test-launches 24-hour English news channel
Sept. 15, 2005
MOSCOW - Russia launched
experimental broadcasts Thursday of a 24-hour English-language satellite TV news
channel aimed at polishing its image abroad and presenting foreign audiences
with its view of the world.
Boasting a staff of 344 people and $30 million earmarked from the state budget,
Russia Today kicked off test broadcasts with a British anchor reading news
against a pink-and-orange background and dozens of editors and producers busily
working on their computers in spacious newsrooms. The channel will be broadcast
in North America, Europe and Asia.
"All too often, the view of Russia does not correspond to reality: information
on Russia is either distorted or incomplete or just nonsense," said Margarita
Simonyan, the chief editor.
The channel's founders say Russia Today aims to counter the often negative
stereotypes of Russia created by foreign media and present a balanced view of
this vast country of 143 million.
"You need to think about how the news is seen from here in Moscow," said Michael
Alexander, an editor at the channel.
Critics, however, dismiss the project as Kremlin-funded propaganda launched at a
time when President Vladimir Putin is coming under increasing criticism abroad
for backsliding on democracy.
Since coming to power five years ago, Putin has created an obedient parliament,
abolished direct gubernatorial elections and presided over reining in non-state
Media reports have suggested the project was the brainchild of Putin's
presidential secretary Alexei Gromov, and analysts have expressed doubts over
the objectivity of its news coverage.
Simonyan pledged, however, that authorities would not interfere with the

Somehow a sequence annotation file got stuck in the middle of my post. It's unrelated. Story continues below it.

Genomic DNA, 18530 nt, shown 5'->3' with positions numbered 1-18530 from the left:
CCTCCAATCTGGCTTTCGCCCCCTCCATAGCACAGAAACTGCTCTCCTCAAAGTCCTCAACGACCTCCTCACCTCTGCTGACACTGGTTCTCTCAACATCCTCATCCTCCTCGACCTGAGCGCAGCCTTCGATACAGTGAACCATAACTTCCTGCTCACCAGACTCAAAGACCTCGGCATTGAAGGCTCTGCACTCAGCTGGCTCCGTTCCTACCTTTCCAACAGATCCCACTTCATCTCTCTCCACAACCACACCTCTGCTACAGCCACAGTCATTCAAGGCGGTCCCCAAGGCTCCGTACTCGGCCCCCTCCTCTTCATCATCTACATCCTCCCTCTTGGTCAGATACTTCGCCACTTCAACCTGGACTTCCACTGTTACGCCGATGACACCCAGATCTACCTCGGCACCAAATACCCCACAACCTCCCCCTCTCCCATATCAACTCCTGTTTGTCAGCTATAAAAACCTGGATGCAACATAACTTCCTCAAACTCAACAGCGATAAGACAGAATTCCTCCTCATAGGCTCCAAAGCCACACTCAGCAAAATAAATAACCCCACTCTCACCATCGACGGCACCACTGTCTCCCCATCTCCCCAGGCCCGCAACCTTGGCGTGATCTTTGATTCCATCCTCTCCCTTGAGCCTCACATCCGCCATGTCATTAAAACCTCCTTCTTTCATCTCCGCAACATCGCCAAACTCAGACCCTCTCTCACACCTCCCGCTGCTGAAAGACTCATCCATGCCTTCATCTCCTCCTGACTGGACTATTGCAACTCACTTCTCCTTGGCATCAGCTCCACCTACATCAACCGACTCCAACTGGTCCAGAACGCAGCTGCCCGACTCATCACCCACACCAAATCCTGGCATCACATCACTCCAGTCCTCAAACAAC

"I don't think it would make much sense if they did. It is pretty obvious when
you censor it," said Simonyan, 26, who was appointed chief editor after several
years of serving as a Kremlin reporter for the state-run Rossiya channel.
"The audience out there is so sophisticated these days that they will see at
once what's right and what's wrong and then they will never switch us on again,"
Simonyan said the channel would eventually have a board of governors to monitor
its coverage and ensure its independence from the state. She declined to
identify potential trustees.
Simonyan said the channel's objectivity would also be guaranteed by the 72
foreign journalists who have been hired from the U.S., Britain, Australia and
Russia Today is expected to start broadcasting by the year's end, but other
details like how it will be disseminated and its advertising plans were sketchy.
Simonyan declined to estimate the number of the channel's potential audience.
The channel will focus on events inside Russia, but will also cover
international news. A Thursday newscast shown to reporters during a tour of the
station's office included reports on opposition figure former Prime Minister
Mikhail Kasyanov, the jailed oil magnate Mikhail Khodorkovsky, the U.N. summit
in New York and Hurricane Ophelia off North Carolina.
Experts, however, said a state-funded TV station could hardly be allowed to
criticize the authorities and provide a truly balanced viewpoint. "When the
state is behind mass media, this rarely produces a decent information product,"
said Konstantin Isakov of the MR&MC media consulting group.